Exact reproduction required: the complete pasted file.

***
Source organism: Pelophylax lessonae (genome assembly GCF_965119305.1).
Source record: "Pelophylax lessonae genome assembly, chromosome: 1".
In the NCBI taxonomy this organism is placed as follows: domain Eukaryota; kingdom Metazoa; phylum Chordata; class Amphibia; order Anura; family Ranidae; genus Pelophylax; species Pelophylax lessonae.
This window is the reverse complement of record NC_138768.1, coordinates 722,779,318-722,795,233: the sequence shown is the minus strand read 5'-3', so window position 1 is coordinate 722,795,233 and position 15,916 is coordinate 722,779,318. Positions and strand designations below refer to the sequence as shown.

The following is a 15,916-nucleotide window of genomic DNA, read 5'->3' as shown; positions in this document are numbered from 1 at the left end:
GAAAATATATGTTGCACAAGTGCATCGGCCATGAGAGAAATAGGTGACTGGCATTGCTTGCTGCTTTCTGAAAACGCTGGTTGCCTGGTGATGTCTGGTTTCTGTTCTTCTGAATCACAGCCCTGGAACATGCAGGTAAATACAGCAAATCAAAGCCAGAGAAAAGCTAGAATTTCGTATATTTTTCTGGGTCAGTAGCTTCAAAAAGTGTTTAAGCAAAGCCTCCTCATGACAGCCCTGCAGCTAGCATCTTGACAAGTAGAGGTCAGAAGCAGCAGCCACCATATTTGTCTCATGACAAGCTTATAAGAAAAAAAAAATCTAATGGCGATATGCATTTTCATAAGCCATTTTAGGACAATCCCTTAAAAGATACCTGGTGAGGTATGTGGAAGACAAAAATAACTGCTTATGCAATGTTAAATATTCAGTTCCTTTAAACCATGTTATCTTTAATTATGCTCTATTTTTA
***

Source organism: Pelophylax lessonae (genome assembly GCF_965119305.1).
Source record: "Pelophylax lessonae genome assembly, chromosome: 1".
In the NCBI taxonomy this organism is placed as follows: domain Eukaryota; kingdom Metazoa; phylum Chordata; class Amphibia; order Anura; family Ranidae; genus Pelophylax; species Pelophylax lessonae.
This window is the reverse complement of record NC_138768.1, coordinates 722,779,318-722,795,233: the sequence shown is the minus strand read 5'-3', so window position 1 is coordinate 722,795,233 and position 15,916 is coordinate 722,779,318. Positions and strand designations below refer to the sequence as shown.

The following is a 15,916-nucleotide window of genomic DNA, read 5'->3' as shown; positions in this document are numbered from 1 at the left end:
GAAAATATATGTTGCACAAGTGCATCGGCCATGAGAGAAATAGGTGACTGGCATTGCTTGCTGCTTTCTGAAAACGCTGGTTGCCTGGTGATGTCTGGTTTCTGTTCTTCTGAATCACAGCCCTGGAACATGCAGGTAAATACAGCAAATCAAAGCCAGAGAAAAGCTAGAATTTCGTATATTTTTCTGGGTCAGTAGCTTCAAAAAGTGTTTAAGCAAAGCCTCCTCATGACAGCCCTGCAGCTAGCATCTTGACAAGTAGAGGTCAGAAGCAGCAGCCACCATATTTGTCTCATGACAAGCTTATAAGAAAAAAAAAATCTAATGGCGATATGCATTTTCATAAGCCATTTTAGGACAATCCCTTAAAAGATACCTGGTGAGGTATGTGGAAGACAAAAATAACTGCTTATGCAATGTTAAATATTCAGTTCCTTTAAACCATGTTATCTTTAATTATGCTCTATTTTTA